Brooklyn showing ‘phenomenal’ job growth
NY Fed: NYC engine for jobs in region
New York City has become an engine for job growth in the region over the last several years, with gains in the outer boroughs outpacing those in Manhattan, according to William Dudley, president and CEO of the Federal Reserve Bank of New York.
He made his remarks on Thursday at the New York Fed’s economic press briefing on the regional economy.
Dudley’s report dovetailed with figures New York State Comptroller Thomas DeNapoli released in 2014, showing that private sector employment in Brooklyn increased by 19.8 percent between 2003 and 2012, a faster rate of growth than any other borough and nearly twice the rate of the rest of the city.
Dudley also announced that middle-wage jobs — such as teachers, construction workers, administrative assistants and truck drivers — have increased more than those at the high and low end of the pay scale, reversing a decades–long trend.
The city’s strong job growth comes despite the relatively sluggish performance of the financial services industry, Dudley said. He pointed instead to increases in a number of areas including the city’s flourishing technology sector, which includes categories like internet publishing, online shopping, and scientific research and development. Between 2010 and 2015, the city’s securities industry gained 12,000 jobs, while technology-related jobs increased by 53,000.
Brooklyn is booming
These figures are no surprise to Andrew Hoan, executive VP at the Brooklyn Chamber of Commerce. Hoan told the Brooklyn Eagle that the Chamber will be releasing updated numbers in October showing “phenomenal growth” in jobs, especially technology-related jobs, from 2009 to 2013.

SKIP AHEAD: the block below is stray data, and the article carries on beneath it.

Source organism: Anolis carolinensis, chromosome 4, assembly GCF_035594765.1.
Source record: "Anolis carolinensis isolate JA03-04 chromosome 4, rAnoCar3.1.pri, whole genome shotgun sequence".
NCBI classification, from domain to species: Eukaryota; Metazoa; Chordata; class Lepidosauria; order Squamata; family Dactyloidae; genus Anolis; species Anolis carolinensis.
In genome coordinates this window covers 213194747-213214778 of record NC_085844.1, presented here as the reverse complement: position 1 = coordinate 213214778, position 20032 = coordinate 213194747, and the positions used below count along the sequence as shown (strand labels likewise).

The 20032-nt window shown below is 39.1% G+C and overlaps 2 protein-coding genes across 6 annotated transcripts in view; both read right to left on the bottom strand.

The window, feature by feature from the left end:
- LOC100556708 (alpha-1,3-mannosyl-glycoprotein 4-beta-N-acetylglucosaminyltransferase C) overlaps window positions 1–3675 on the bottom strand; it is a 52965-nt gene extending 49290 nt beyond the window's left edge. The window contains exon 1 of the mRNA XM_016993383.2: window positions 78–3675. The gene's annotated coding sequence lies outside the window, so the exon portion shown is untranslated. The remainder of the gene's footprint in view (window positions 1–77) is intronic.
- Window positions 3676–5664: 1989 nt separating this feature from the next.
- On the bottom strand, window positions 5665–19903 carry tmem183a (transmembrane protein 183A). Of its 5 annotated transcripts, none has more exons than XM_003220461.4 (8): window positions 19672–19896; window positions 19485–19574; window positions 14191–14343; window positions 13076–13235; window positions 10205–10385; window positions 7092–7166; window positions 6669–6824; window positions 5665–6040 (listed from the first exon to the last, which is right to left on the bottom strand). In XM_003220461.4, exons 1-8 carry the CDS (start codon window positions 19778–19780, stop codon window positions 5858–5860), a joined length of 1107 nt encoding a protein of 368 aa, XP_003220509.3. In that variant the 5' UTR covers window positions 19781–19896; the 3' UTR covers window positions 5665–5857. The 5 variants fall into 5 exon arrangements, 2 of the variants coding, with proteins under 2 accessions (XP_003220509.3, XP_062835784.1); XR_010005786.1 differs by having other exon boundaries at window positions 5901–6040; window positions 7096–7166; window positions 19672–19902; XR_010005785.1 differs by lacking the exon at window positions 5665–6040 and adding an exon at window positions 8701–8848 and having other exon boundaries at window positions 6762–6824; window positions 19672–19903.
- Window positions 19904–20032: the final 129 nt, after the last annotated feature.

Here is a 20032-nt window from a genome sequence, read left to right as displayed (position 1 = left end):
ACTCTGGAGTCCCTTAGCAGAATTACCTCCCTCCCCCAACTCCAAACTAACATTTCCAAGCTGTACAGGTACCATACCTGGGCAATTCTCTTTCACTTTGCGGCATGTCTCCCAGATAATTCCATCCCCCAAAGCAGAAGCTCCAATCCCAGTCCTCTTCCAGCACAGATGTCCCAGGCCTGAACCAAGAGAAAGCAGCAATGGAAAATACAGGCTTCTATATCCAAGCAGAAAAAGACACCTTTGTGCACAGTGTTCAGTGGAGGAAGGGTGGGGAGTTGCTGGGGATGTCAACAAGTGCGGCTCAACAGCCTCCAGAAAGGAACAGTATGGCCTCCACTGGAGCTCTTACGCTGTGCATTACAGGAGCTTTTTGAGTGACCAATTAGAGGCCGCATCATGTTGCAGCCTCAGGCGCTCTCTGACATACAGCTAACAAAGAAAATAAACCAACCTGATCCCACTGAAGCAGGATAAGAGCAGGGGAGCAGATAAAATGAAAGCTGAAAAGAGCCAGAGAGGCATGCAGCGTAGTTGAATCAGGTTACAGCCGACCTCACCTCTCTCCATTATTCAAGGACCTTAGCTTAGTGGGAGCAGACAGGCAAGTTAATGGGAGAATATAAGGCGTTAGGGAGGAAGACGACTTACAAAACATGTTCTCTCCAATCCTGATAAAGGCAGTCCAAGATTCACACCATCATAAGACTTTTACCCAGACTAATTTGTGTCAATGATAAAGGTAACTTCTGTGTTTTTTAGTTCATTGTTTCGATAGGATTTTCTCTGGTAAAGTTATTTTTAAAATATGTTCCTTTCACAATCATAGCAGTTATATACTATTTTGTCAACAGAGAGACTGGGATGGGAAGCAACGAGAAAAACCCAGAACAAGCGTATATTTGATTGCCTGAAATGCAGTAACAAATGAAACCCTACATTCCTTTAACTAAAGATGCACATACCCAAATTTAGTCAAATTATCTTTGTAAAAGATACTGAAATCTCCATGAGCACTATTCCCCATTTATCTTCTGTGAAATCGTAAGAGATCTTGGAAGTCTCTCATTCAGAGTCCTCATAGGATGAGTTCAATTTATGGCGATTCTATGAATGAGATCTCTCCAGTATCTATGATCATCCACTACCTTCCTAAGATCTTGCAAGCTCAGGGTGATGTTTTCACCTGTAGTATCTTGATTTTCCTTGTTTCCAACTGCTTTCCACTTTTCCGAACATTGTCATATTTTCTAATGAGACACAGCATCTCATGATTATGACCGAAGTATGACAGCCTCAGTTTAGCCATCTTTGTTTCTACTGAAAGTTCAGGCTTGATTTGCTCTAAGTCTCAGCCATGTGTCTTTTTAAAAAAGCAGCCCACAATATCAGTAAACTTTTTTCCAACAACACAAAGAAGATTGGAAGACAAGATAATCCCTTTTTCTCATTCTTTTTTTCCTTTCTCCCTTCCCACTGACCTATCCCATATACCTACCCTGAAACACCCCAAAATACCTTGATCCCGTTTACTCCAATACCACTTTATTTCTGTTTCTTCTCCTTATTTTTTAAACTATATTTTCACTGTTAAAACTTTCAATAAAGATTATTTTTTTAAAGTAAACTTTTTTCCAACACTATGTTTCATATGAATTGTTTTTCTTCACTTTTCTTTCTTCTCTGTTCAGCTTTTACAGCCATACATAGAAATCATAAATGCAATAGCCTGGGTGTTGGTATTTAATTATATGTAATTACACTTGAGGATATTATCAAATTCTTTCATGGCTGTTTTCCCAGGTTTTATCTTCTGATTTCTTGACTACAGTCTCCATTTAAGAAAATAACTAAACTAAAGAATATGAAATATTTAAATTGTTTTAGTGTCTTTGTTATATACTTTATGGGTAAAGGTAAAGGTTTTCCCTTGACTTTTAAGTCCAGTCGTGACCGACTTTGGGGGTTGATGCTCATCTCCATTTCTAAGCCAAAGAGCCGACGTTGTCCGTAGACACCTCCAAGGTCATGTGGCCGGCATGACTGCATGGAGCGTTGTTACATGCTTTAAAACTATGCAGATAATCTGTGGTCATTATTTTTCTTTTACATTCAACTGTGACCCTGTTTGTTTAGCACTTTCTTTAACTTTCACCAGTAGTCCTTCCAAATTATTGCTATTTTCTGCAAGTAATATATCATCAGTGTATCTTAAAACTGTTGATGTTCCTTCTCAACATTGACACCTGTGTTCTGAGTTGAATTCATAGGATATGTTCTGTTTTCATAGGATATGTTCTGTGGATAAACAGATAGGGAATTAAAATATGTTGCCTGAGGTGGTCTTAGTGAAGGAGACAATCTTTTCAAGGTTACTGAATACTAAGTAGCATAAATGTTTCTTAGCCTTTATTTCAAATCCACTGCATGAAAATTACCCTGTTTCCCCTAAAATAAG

“Business is booming,” he said. “Brooklyn is one of the largest job hubs in the entire country.” As of 2014, there were 567,000 jobs in Brooklyn, Hoan said, and he expects that number to be higher in the October release.
One measure of innovation and high-tech employment in the borough is the growing number of patents filed, he said. Over the past five years, there’s been a 120 percent increase in the number of filings in Brooklyn.
Hoan pointed to companies like Etsy, Tough Mudder, and Vice Media as examples of the growth of innovative businesses in Brooklyn.
In the case of Etsy, “15 years ago they had five employees. Now they have 500,” he said. “Their wages are substantial at all levels and skillsets.”
Tough Mudder is headquartered in MetroTech, with “100 people in Class A office space,” he said. And Vice Media is a “very Williamsburg company.”
Manufacturing and the “maker” economy are also exploding in Brooklyn, he said. While big industry has mostly departed, now there are 5- to 10-people furniture, food, wine and beer makers. “They pay good wages. These are those middle class jobs,” he said.
Overall, most jobs in Brooklyn are focused in three sectors: healthcare and social services, retail, and tourism and entertainment. Hoan said that these sectors alone account for roughly 70 percent of local employment.
However, “Brooklyn specifically is seeing huge increase in prime age working adults with advanced degrees. And companies are following the talent,” he said.
The number of adults with advanced degrees moving to Brooklyn tripled from 2009 to 2013,” Hoan said. “The trend is going straight to the roof.”
While the Fed’s Dudley speculated that job growth increased in the outer boroughs because of “spillover” from Manhattan, Hoan says that’s not the case anymore.
“We welcome back office, but we’re seeing more and more this is the front office,” he said.
“While the New York Fed is very good, they are responsible for the entire region and carry out top-level macroanalysis,” Hoan said. “We’re on the ground. We see these businesses in action.”
Hoan projects continued growth in Brooklyn’s job centers including Downtown, Sunset Park, Gowanus and Red Hook, and he sees an increase in light industry and media employment in neighborhoods like Bushwick and East New York.
“It’s a positive picture and it will continue,” he said.